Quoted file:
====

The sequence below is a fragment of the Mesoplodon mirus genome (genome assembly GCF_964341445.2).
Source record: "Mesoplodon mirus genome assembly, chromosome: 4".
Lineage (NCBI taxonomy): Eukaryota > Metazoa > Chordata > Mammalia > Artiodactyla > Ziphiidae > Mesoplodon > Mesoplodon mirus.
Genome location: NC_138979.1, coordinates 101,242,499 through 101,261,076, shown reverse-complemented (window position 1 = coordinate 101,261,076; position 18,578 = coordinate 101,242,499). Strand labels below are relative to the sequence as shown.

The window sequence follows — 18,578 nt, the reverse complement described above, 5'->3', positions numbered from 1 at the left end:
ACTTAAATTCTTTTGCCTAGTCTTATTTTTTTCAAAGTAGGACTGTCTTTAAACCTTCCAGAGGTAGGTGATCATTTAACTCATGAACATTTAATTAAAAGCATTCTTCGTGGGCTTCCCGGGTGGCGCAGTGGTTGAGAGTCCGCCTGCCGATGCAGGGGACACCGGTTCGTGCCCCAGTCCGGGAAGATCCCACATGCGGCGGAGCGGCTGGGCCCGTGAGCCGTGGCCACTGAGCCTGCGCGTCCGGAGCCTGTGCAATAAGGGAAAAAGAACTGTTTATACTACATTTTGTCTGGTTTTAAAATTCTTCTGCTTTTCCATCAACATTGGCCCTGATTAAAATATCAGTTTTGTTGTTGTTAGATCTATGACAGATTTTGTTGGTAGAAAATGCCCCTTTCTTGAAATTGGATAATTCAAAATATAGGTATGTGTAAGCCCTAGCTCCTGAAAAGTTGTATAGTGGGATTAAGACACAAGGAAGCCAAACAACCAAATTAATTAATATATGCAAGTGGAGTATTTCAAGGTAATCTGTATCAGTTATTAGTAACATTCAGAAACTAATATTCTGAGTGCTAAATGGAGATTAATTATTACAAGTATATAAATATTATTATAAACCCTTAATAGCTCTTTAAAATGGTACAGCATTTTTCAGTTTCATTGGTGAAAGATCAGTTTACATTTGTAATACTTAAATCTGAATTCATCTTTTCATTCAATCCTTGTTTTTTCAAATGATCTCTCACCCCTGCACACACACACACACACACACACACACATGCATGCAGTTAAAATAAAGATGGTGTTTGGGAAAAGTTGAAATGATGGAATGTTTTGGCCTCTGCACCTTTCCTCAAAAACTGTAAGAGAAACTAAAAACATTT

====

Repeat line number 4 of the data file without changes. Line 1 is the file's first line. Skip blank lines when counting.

Genome location: NC_138979.1, coordinates 101,242,499 through 101,261,076, shown reverse-complemented (window position 1 = coordinate 101,261,076; position 18,578 = coordinate 101,242,499). Strand labels below are relative to the sequence as shown.